I had a modest, but telling, learning experience the other day. It isn’t remarkable in any way, but it hints at what might be achievable and how learning will occur more often in the future.
John Connell is one of my Facebook friends, although we have never met face to face, but we read and comment on each other’s blogs. I have added the virtual bookshelf application to my Facebook profile, and it displays Everything is Miscellaneous as the book I am currently reading. John saw this (I think this is what happened anyway), and posted a message on my wall suggesting I look at the David Weinberger/Andrew Keen face off at the conversation hub. I did this and found it very useful for crystallising some of the thoughts I had been having around the RAE. I also watched the Clay Shirky video, and blogged about this.
An OU PhD student saw my post and contacted me about metaphor, we had an email exchange where I gave some references I had and they gave me some links too, with a paper in mind that I might write.
If you look back at that exchange there are lots of telling elements about this sequence, which I think will come to characterise much of how learning occurs:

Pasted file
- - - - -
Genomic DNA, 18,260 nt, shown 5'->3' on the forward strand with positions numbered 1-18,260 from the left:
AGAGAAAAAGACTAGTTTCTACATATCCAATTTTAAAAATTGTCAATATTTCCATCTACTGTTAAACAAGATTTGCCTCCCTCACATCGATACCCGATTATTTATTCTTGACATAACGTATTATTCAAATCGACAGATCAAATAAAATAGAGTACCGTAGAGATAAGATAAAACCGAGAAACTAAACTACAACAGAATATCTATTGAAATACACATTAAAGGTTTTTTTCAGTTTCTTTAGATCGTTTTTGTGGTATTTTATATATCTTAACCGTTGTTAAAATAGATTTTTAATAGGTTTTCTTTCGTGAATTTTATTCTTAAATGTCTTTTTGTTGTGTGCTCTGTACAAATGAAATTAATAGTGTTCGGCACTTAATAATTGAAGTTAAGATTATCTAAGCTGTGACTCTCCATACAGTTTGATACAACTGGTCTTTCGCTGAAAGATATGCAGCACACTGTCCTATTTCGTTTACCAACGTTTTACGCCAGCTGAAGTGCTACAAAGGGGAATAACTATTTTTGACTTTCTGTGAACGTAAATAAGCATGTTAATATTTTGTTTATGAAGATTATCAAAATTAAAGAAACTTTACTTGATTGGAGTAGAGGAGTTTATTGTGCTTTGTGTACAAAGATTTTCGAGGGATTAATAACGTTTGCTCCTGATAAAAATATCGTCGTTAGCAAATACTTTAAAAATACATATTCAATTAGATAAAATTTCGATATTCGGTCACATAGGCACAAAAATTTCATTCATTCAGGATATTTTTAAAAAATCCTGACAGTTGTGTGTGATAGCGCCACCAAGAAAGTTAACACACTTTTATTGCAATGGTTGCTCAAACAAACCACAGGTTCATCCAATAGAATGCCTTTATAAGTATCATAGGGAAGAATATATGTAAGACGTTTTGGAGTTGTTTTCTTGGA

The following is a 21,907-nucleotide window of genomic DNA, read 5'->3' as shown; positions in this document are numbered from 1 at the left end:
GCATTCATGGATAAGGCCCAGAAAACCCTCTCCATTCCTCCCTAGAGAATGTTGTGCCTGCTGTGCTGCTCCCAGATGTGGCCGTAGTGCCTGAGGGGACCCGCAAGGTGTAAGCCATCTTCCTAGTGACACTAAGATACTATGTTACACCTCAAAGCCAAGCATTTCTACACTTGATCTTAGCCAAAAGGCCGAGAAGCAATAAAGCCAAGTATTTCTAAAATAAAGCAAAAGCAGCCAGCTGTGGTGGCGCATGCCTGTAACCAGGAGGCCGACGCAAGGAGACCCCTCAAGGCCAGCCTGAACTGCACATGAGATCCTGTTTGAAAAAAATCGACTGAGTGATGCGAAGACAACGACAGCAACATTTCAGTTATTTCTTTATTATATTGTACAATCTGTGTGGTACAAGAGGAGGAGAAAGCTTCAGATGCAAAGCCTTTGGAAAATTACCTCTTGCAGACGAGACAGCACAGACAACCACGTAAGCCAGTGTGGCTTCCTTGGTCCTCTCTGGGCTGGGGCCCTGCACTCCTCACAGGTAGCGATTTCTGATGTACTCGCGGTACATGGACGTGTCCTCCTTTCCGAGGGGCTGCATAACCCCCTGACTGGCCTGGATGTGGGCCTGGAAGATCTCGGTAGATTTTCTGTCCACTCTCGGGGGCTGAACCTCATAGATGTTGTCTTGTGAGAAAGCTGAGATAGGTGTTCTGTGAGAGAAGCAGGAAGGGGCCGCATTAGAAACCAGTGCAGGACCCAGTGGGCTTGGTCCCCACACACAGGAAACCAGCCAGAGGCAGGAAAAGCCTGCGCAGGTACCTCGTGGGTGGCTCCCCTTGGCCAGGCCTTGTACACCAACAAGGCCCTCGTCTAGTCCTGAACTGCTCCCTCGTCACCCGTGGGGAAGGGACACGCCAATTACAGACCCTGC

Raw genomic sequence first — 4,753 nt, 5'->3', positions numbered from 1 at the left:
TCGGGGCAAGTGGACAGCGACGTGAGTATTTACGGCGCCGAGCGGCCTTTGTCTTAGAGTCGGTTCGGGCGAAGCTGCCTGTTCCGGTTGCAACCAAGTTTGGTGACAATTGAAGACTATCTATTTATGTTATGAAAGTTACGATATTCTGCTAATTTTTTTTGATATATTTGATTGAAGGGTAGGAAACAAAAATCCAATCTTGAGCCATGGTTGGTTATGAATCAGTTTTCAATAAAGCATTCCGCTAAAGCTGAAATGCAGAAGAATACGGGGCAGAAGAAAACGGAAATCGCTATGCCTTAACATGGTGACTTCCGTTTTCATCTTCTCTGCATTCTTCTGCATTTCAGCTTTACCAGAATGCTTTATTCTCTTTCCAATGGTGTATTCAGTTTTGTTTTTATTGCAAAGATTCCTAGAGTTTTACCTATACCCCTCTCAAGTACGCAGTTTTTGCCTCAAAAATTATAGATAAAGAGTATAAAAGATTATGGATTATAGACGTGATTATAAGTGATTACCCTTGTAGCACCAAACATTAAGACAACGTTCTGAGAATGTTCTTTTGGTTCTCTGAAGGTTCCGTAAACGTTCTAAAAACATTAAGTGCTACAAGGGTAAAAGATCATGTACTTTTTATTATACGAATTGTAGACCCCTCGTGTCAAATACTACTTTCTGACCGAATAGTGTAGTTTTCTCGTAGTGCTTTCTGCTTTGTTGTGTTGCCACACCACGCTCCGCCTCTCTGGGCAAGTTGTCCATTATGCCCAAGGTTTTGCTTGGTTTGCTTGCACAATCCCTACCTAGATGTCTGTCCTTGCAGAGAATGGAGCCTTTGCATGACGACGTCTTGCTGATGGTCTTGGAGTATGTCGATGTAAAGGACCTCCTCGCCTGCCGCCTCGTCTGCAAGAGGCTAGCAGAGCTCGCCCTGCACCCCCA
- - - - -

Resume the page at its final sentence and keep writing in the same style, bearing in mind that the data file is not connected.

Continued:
i) It used a number of different technologies, which were of my choosing. Facebook (extended through my selection of apps), blogs, email – not a one size fits all system.
ii) It was largely informal, with hooks out to the formal.
iii) It involved people I trusted but who had never met.
iv) I didn’t feel like a student or a teacher at any stage, it was a peer dialogue, through which learning occurred.
This is a fairly trivial example, and one might argue that it is not ‘deep’ learning (whatever that is anyway). This is true to an extent, but view this is in a context that isn’t geared towards learning, and is still in its infancy. Imagine an environment (by which I mean a social environment, not a VLE), where the emphasis is much more on learning, where I am actively seeking knowledge rather than stumbling across it. The power of the network and these type of learning experiences then becomes much more substantial.